Aging & Sex Part 2
Tips for aging & sex
Most men consider an active and satisfying sex life to be one of the most important parts of their lives. Yet many of them needlessly let their relationship waste away because they don’t have their priorities straight. Great sex is the result of an excellent relationship, not the cause of it. Being a good lover is not a matter of having extra-large physical equipment, knowing the “correct” technique, or being able to last all night. It’s a matter of knowing, understanding and caring for your partner. To renew that bond, consider a few recommendations:
Tell her that you find her attractive. Many guys assume that one compliment is good for years. Think about it, though. Can you imagine being told too often that you look good? Do you feel sexier when you’ve been complimented on your physique?
Take your time
In the rush of every day life, sex too often doesn’t get time for warm-up. Try thinking of the entire day as foreplay. Be attentive and romantic at breakfast before you leave in the morning. Take her to lunch. Linger over conversation at dinner. Anticipation is at least half the fun. Accept the fact that your drives aren’t always in synch. People really do get headaches, and concern and caring (offer to fetch aspirin) is much more likely to get her feeling better (and interested) than being grumpy about it.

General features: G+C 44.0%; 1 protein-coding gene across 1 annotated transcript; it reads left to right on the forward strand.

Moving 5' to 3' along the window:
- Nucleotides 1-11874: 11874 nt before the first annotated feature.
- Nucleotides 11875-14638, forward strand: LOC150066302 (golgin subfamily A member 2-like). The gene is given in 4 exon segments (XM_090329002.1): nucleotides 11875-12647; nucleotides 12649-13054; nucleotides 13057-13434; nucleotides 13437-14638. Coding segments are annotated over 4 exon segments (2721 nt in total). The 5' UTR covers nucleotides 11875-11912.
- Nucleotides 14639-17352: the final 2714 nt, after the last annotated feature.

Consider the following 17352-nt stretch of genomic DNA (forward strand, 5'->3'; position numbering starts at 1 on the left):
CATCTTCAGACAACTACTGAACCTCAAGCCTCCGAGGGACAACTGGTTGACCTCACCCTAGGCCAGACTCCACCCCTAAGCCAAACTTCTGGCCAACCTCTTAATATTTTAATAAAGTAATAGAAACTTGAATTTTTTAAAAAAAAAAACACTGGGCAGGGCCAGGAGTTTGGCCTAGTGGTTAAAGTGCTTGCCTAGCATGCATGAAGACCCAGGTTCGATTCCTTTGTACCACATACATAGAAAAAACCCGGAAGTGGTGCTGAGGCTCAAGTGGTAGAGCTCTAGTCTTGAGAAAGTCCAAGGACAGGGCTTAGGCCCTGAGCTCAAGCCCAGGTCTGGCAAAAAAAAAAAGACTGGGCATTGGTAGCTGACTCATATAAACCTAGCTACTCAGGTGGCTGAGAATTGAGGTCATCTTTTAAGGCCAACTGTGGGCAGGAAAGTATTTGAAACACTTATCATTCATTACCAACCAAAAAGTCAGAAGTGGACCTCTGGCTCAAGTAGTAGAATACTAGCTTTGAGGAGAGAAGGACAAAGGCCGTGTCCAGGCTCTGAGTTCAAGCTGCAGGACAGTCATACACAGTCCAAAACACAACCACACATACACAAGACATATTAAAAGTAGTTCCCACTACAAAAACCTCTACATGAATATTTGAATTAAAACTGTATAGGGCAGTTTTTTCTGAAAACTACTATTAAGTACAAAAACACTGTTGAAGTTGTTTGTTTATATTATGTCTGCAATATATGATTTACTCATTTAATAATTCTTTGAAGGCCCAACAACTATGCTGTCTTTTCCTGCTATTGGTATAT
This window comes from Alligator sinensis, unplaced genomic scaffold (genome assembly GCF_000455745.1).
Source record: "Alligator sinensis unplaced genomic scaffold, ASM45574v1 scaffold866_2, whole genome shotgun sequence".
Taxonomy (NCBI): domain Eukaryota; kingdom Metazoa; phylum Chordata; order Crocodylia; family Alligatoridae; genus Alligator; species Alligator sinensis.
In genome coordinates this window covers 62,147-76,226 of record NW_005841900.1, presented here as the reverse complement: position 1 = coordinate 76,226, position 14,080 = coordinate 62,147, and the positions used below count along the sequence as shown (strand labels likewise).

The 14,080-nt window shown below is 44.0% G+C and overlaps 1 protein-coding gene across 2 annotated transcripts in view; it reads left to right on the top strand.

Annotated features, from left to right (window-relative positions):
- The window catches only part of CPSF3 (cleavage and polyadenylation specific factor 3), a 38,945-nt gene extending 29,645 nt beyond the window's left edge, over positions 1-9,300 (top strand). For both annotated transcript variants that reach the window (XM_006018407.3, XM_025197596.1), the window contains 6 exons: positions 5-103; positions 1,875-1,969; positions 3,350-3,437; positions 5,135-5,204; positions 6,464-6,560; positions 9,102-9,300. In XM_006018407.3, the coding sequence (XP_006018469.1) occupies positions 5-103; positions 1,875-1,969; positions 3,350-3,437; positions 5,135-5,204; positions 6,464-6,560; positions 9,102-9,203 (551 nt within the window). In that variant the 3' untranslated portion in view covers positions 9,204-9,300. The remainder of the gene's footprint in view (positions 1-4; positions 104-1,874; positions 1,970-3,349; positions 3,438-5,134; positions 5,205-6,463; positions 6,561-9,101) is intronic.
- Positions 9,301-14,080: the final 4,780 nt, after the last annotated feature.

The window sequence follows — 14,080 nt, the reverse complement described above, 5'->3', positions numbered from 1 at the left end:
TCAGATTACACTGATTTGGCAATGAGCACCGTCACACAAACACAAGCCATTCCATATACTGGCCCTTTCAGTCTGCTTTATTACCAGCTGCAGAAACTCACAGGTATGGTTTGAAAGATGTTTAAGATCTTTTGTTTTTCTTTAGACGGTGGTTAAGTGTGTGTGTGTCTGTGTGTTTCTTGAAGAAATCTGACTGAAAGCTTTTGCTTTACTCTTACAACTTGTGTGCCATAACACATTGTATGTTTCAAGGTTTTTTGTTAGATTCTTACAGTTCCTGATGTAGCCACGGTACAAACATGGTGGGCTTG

- Try alternatives
- Talk in bed
- Go ahead, ask
If she doesn’t know what you like, it’s unlikely that you’ll receive it. Likewise, ask her what she prefers. Communication in bed can work wonders.
Monotony is the death of good sex. This doesn’t necessarily involve gymnastics. Spontaneity, which can as simple as choosing different places and times, is what’s important. Above all, focus on you and your
partner’s pleasure, not measure. It’s not how big, how often, or how long. It’s how good you both feel. Sexual health and aging:
Keep the passion alive. Sexual health is important — at any age. Find out how aging can affect sexuality and what you can do to maintain a fulfilling sex life after 50.
Dr. Janice Swanson